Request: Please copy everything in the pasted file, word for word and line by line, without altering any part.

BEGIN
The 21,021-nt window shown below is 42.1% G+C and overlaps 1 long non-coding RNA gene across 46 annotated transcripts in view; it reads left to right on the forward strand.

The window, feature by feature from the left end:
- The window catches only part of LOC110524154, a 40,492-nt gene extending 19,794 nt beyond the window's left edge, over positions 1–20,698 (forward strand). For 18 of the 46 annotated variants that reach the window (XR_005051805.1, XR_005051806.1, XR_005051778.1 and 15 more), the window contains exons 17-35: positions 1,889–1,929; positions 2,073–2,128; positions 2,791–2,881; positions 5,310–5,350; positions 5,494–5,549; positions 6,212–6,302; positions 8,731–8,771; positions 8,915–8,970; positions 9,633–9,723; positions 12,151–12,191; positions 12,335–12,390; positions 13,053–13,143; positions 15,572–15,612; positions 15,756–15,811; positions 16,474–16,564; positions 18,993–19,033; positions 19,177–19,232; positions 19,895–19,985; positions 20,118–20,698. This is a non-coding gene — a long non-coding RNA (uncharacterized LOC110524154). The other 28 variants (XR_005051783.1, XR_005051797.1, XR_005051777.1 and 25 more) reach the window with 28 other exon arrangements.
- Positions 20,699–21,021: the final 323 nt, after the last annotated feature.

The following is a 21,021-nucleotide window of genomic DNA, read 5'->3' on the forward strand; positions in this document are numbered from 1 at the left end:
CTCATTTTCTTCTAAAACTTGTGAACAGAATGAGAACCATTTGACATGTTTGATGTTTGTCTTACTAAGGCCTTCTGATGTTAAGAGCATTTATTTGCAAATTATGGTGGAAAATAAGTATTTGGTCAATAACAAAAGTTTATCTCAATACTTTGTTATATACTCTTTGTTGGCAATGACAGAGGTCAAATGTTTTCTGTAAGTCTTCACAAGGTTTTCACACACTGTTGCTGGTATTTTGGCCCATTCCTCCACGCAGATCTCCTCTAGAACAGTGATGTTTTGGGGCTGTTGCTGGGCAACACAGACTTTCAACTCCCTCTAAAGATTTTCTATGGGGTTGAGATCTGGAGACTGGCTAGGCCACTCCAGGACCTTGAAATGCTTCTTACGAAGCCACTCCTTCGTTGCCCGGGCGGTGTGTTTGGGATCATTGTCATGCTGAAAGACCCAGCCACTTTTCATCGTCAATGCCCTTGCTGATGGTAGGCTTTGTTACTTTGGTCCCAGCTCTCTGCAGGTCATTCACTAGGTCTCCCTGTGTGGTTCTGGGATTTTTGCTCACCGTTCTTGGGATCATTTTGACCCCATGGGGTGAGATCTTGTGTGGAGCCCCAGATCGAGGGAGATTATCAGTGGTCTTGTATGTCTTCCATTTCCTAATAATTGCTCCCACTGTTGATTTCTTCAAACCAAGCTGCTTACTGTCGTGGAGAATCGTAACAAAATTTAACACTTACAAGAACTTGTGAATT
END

The 21,021-nt window shown below is 42.1% G+C and overlaps 1 long non-coding RNA gene across 46 annotated transcripts in view; it reads left to right on the forward strand.

The window, feature by feature from the left end:
- The window catches only part of LOC110524154, a 40,492-nt gene extending 19,794 nt beyond the window's left edge, over positions 1–20,698 (forward strand). For 18 of the 46 annotated variants that reach the window (XR_005051805.1, XR_005051806.1, XR_005051778.1 and 15 more), the window contains exons 17-35: positions 1,889–1,929; positions 2,073–2,128; positions 2,791–2,881; positions 5,310–5,350; positions 5,494–5,549; positions 6,212–6,302; positions 8,731–8,771; positions 8,915–8,970; positions 9,633–9,723; positions 12,151–12,191; positions 12,335–12,390; positions 13,053–13,143; positions 15,572–15,612; positions 15,756–15,811; positions 16,474–16,564; positions 18,993–19,033; positions 19,177–19,232; positions 19,895–19,985; positions 20,118–20,698. This is a non-coding gene — a long non-coding RNA (uncharacterized LOC110524154). The other 28 variants (XR_005051783.1, XR_005051797.1, XR_005051777.1 and 25 more) reach the window with 28 other exon arrangements.
- Positions 20,699–21,021: the final 323 nt, after the last annotated feature.

The following is a 21,021-nucleotide window of genomic DNA, read 5'->3' on the forward strand; positions in this document are numbered from 1 at the left end:
CTCATTTTCTTCTAAAACTTGTGAACAGAATGAGAACCATTTGACATGTTTGATGTTTGTCTTACTAAGGCCTTCTGATGTTAAGAGCATTTATTTGCAAATTATGGTGGAAAATAAGTATTTGGTCAATAACAAAAGTTTATCTCAATACTTTGTTATATACTCTTTGTTGGCAATGACAGAGGTCAAATGTTTTCTGTAAGTCTTCACAAGGTTTTCACACACTGTTGCTGGTATTTTGGCCCATTCCTCCACGCAGATCTCCTCTAGAACAGTGATGTTTTGGGGCTGTTGCTGGGCAACACAGACTTTCAACTCCCTCTAAAGATTTTCTATGGGGTTGAGATCTGGAGACTGGCTAGGCCACTCCAGGACCTTGAAATGCTTCTTACGAAGCCACTCCTTCGTTGCCCGGGCGGTGTGTTTGGGATCATTGTCATGCTGAAAGACCCAGCCACTTTTCATCGTCAATGCCCTTGCTGATGGTAGGCTTTGTTACTTTGGTCCCAGCTCTCTGCAGGTCATTCACTAGGTCTCCCTGTGTGGTTCTGGGATTTTTGCTCACCGTTCTTGGGATCATTTTGACCCCATGGGGTGAGATCTTGTGTGGAGCCCCAGATCGAGGGAGATTATCAGTGGTCTTGTATGTCTTCCATTTCCTAATAATTGCTCCCACTGTTGATTTCTTCAAACCAAGCTGCTTACTGTCGTGGAGAATCGTAACAAAATTTAACACTTACAAGAACTTGTGAATT